We took two canoes. My uncle and me in one
and my cousins in the other. My uncle sat in front.
We brought along buckets to fill with water.
Some of them were ice-cream pails and some weren’t.
Every time he lifted his oar from the surface
I would watch the water drip off of it.
When the canoe finally reached the other side of Turtle Bay,
the grey rock face that reached halfway up to the trees,
he tied the yellow rope from the hook at the bow,
to an arbutus tree beside the granite.
We followed a path through the trees taking
a bucket each with us,
chatting under the green canopy,
swinging the buckets with our wrists,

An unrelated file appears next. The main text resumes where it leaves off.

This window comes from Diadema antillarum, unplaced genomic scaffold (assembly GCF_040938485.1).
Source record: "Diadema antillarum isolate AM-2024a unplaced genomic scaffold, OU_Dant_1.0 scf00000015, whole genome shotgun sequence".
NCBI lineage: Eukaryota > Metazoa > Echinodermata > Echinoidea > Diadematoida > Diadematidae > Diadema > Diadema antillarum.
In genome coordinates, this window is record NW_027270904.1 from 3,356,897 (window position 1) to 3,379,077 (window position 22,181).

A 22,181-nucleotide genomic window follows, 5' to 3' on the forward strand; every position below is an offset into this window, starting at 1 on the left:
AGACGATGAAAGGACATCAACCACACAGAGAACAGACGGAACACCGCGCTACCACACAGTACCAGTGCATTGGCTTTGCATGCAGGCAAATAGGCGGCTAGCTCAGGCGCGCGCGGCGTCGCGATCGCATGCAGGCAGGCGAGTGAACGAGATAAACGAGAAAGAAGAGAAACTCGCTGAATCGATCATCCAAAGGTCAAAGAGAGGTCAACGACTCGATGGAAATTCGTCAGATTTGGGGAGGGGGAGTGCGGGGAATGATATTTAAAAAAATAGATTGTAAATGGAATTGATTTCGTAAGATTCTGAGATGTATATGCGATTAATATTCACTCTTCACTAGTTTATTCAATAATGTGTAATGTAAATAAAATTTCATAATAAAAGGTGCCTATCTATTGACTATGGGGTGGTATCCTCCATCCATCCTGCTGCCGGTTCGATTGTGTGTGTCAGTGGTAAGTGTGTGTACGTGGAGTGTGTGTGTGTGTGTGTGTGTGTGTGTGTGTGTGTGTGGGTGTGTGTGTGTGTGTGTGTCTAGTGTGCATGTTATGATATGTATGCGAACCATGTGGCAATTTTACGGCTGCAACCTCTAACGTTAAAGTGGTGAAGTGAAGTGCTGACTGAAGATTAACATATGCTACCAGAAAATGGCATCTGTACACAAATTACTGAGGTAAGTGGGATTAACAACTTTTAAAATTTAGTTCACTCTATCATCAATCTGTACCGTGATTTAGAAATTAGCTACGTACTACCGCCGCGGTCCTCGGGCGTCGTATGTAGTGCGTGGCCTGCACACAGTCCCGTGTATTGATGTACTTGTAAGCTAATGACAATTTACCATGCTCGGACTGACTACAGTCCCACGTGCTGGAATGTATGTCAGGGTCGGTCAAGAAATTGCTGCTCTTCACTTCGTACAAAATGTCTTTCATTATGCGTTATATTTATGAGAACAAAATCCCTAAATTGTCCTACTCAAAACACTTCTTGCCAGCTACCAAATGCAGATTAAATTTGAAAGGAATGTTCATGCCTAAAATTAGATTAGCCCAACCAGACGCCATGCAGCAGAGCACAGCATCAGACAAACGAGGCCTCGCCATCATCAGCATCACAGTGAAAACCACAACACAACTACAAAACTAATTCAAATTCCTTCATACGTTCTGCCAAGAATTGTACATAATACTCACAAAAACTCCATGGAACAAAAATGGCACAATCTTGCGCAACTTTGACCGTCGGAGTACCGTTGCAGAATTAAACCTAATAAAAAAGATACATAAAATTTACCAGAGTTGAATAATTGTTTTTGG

wondering how much farther it would be until
we heard running water.
When we walked back to the canoe afterwards
the pail I carried was heavy.
I struggled to lift it as I stepped into the boat
trying to steady myself and pass the handle to my uncle.
I lost my grip and the rim
of the bucket nudged the rock face
and a gathering of dried pine needles
spilled onto the surface.
My uncle let out a breath and I held mine.
He took the handle from my hand,
poured out the contents into the lake
and I stepped out of his way
for him to start back to the stream.
While I waited out the silence,
my cousin reached down into the warm
shallows and picked up a turtle that lay in the sunny water,
and turned him over belly side up so I could see
the natural design on his stomach
like a tattoo from some ancient god,
put there when nobody else was looking.